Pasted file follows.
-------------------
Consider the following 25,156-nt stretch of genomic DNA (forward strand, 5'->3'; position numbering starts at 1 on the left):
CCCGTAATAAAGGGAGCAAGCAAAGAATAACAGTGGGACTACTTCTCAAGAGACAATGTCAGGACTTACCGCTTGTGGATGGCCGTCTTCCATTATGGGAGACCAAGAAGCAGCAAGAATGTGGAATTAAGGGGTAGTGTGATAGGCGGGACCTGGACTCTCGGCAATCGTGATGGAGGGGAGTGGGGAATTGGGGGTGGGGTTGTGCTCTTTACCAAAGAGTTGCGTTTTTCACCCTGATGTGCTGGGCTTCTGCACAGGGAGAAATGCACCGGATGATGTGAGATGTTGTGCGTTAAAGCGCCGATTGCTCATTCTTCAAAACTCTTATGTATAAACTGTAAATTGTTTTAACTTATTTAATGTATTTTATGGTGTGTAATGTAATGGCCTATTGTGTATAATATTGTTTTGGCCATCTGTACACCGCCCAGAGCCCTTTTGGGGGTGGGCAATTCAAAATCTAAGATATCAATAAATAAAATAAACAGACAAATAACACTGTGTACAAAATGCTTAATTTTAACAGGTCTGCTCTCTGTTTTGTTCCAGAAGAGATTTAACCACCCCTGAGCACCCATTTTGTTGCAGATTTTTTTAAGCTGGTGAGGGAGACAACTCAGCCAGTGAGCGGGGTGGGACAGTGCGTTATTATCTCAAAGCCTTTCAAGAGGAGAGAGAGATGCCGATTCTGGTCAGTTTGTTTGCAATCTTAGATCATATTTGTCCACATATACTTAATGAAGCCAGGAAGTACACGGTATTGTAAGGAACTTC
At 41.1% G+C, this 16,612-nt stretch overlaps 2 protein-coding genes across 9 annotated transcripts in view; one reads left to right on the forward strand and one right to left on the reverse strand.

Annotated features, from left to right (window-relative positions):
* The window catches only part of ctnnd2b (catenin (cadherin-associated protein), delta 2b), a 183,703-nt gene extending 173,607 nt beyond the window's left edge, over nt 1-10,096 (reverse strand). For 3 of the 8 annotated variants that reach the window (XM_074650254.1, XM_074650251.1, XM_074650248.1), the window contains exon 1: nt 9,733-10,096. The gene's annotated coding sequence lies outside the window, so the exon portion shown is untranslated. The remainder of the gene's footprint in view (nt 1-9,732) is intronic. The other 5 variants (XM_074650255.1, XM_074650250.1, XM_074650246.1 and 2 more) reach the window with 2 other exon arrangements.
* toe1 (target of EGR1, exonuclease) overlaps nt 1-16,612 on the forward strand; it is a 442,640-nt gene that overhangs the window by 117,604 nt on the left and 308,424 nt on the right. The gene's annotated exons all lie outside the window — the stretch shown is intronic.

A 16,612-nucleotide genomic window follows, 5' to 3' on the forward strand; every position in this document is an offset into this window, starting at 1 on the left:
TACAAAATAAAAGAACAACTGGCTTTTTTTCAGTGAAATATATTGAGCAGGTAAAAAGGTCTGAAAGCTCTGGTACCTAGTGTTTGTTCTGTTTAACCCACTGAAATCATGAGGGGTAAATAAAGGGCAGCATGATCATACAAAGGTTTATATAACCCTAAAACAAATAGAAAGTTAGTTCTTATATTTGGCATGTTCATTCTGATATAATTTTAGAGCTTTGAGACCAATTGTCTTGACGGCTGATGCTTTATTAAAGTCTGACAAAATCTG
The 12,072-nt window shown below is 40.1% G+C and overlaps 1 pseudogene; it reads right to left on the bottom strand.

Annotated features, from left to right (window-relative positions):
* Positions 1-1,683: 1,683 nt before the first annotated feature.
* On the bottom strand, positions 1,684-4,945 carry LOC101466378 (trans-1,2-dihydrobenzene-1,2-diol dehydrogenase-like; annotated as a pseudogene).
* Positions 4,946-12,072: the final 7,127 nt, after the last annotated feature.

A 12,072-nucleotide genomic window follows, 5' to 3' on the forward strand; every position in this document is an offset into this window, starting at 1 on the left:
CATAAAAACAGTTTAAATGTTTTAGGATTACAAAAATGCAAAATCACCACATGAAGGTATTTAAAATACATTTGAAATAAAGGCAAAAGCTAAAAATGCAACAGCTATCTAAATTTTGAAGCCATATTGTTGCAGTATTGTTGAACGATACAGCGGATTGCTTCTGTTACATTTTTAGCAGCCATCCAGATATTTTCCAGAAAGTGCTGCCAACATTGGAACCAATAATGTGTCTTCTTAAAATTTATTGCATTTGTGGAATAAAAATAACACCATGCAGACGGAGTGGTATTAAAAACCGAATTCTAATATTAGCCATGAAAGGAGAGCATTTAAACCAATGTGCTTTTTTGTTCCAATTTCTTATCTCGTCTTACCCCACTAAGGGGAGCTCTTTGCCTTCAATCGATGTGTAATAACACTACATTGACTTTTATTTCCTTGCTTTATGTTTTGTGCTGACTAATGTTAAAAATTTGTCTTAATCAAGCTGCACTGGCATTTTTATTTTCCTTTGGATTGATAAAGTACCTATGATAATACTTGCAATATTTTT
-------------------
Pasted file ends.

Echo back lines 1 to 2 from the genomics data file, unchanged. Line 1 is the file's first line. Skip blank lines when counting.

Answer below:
Consider the following 25,156-nt stretch of genomic DNA (forward strand, 5'->3'; position numbering starts at 1 on the left):
CCCGTAATAAAGGGAGCAAGCAAAGAATAACAGTGGGACTACTTCTCAAGAGACAATGTCAGGACTTACCGCTTGTGGATGGCCGTCTTCCATTATGGGAGACCAAGAAGCAGCAAGAATGTGGAATTAAGGGGTAGTGTGATAGGCGGGACCTGGACTCTCGGCAATCGTGATGGAGGGGAGTGGGGAATTGGGGGTGGGGTTGTGCTCTTTACCAAAGAGTTGCGTTTTTCACCCTGATGTGCTGGGCTTCTGCACAGGGAGAAATGCACCGGATGATGTGAGATGTTGTGCGTTAAAGCGCCGATTGCTCATTCTTCAAAACTCTTATGTATAAACTGTAAATTGTTTTAACTTATTTAATGTATTTTATGGTGTGTAATGTAATGGCCTATTGTGTATAATATTGTTTTGGCCATCTGTACACCGCCCAGAGCCCTTTTGGGGGTGGGCAATTCAAAATCTAAGATATCAATAAATAAAATAAACAGACAAATAACACTGTGTACAAAATGCTTAATTTTAACAGGTCTGCTCTCTGTTTTGTTCCAGAAGAGATTTAACCACCCCTGAGCACCCATTTTGTTGCAGATTTTTTTAAGCTGGTGAGGGAGACAACTCAGCCAGTGAGCGGGGTGGGACAGTGCGTTATTATCTCAAAGCCTTTCAAGAGGAGAGAGAGATGCCGATTCTGGTCAGTTTGTTTGCAATCTTAGATCATATTTGTCCACATATACTTAATGAAGCCAGGAAGTACACGGTATTGTAAGGAACTTC